AT&T Universal Connectivity Charge
In May of 1997, the Federal Communications Commission (FCC) adopted rules that mandated that telecommunications carriers pay into a federal program called the Universal Service Fund (USF). AT&T and other telecommunications carriers are required by the FCC, to pay a percentage of their revenues for state-to-state and international services into the Universal Service Fund. The FCC sets this percentage on a quarterly basis. AT&T has chosen to recover its payments into the Universal Service Fund by charging customers the UCC, which is now equal to the percentage set by the FCC.
The Universal Service Fund helps provide affordable telecommunications services for low-income customers and customers in rural areas. It also provides discounts on Internet access for eligible schools, libraries and rural health care providers. The USF is collected from telecommunications carriers and administered by the Universal Service Administration Corporation. They are responsible for disbursing the funds according to eligibility criteria established by the FCC.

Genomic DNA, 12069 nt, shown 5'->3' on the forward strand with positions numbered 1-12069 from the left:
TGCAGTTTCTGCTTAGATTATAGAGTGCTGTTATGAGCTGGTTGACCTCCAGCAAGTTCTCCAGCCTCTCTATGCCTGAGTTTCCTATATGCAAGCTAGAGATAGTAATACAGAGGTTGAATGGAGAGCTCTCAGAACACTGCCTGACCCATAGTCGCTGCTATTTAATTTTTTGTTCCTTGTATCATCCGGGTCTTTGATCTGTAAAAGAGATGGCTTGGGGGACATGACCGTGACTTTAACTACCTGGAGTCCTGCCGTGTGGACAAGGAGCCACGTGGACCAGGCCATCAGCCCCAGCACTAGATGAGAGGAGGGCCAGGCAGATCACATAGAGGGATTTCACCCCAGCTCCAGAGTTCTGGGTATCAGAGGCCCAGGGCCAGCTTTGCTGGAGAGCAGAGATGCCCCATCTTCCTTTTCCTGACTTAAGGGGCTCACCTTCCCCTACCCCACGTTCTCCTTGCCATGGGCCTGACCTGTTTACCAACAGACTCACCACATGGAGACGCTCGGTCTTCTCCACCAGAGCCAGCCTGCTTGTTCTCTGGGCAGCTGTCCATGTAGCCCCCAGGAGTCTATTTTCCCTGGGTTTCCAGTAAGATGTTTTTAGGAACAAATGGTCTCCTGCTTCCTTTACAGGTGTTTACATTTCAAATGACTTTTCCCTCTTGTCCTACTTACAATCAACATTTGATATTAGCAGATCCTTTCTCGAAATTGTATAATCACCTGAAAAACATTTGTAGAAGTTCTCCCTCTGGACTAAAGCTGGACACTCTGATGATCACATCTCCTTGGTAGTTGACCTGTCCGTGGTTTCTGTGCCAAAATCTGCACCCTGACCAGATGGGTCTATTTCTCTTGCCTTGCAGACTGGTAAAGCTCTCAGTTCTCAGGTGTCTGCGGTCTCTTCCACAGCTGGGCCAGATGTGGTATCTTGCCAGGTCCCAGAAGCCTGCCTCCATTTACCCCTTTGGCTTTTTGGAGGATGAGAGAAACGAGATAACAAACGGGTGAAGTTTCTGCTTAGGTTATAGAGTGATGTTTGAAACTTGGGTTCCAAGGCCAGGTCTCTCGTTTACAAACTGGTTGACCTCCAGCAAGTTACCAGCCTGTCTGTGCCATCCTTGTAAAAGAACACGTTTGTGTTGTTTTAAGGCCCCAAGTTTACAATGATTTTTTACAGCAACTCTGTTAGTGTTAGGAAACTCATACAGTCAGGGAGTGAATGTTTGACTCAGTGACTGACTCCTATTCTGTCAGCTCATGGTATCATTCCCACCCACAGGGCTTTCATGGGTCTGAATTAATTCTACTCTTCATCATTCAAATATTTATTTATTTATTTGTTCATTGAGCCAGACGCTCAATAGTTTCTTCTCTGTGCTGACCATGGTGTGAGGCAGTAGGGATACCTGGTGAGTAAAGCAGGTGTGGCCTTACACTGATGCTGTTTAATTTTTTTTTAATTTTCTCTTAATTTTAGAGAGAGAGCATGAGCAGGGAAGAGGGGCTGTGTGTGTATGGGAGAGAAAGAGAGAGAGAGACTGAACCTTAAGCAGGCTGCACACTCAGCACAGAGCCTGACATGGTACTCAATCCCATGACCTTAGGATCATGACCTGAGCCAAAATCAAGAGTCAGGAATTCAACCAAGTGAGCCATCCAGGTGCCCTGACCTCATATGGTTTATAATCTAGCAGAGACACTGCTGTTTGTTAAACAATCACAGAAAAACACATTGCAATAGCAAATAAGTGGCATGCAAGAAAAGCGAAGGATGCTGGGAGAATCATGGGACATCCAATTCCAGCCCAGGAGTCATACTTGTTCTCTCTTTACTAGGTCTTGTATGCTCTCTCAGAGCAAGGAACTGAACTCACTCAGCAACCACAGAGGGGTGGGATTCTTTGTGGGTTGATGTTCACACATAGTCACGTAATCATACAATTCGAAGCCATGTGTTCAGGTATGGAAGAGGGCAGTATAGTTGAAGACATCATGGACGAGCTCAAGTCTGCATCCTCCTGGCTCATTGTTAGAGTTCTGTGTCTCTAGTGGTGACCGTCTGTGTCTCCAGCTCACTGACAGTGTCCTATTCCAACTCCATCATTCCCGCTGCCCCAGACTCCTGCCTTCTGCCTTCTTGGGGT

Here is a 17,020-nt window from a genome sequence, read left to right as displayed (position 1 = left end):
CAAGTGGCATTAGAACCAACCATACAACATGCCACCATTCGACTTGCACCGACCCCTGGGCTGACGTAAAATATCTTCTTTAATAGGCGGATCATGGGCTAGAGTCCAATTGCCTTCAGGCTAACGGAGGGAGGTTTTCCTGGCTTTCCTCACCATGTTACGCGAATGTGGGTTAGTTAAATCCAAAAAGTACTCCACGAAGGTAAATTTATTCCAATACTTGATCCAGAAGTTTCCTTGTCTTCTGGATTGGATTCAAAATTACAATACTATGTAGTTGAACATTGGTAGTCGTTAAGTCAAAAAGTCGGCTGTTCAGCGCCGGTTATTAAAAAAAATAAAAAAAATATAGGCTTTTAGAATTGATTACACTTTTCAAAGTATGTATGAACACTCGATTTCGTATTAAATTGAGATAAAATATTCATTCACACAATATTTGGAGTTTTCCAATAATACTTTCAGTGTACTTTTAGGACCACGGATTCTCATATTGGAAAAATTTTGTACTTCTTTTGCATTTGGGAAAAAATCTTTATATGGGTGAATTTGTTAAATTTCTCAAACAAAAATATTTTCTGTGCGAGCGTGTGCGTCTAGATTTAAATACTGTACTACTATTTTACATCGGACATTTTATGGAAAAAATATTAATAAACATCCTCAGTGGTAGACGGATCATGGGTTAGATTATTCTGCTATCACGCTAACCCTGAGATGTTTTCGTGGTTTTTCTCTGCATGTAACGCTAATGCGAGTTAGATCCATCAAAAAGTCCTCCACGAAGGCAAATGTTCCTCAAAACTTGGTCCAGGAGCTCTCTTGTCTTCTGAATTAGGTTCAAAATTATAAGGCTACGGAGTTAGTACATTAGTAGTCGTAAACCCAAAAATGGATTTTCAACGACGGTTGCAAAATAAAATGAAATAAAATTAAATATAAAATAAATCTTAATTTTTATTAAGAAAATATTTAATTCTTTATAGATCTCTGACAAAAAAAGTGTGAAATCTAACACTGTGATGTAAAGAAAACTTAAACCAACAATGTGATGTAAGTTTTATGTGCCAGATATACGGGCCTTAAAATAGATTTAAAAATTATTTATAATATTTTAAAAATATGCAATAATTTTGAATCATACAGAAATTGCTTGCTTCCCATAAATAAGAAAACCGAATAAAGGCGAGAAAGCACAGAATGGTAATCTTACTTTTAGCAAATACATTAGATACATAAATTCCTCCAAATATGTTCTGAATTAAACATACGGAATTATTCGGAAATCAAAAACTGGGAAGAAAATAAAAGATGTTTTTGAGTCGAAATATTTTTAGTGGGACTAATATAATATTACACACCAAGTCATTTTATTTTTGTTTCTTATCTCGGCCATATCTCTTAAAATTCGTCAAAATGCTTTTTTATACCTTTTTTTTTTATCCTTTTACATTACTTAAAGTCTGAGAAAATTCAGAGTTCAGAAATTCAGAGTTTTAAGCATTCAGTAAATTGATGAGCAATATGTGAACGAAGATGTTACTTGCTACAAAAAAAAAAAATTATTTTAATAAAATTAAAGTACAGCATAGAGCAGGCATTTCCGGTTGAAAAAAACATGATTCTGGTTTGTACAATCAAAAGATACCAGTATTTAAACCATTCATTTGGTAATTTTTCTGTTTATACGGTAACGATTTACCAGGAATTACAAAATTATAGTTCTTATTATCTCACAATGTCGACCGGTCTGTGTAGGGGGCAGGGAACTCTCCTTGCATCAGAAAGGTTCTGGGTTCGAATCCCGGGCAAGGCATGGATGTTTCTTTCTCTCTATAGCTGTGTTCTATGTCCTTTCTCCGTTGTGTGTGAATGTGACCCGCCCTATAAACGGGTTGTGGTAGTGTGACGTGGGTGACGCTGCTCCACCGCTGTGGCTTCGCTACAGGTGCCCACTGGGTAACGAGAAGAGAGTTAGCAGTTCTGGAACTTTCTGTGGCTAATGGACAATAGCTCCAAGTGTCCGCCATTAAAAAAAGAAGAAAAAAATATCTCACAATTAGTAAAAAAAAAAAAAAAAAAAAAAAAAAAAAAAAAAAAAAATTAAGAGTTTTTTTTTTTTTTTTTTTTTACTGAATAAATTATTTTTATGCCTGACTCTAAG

In the competitive industry we are in, we cannot afford to absorb the costs associated with the USF that have been imposed on AT&T. Therefore, AT&T has chosen to recover these costs by charging a separate monthly charge called the Universal Connectivity Charge (UCC).
Effective July 1, 2014 the Universal Connectivity Charge will change from 16.6% to 15.7% of your state-to-state and international long distance charges as well as any service charges. If you have AT&T for local service, (click here to see if AT&T Local is available in your area), the UCC also applies to your Subscriber Line Charge(s) (which in California, is called the Network Access for Interstate Calling Charge) and Number Portability Charge(s). You should be aware that AT&T will periodically change the UCC to reflect changes in the amount the FCC requires AT&T to pay into the Universal Service Fund. AT&T will not provide advance notice of changes to the Universal Connectivity Charge except as required by law.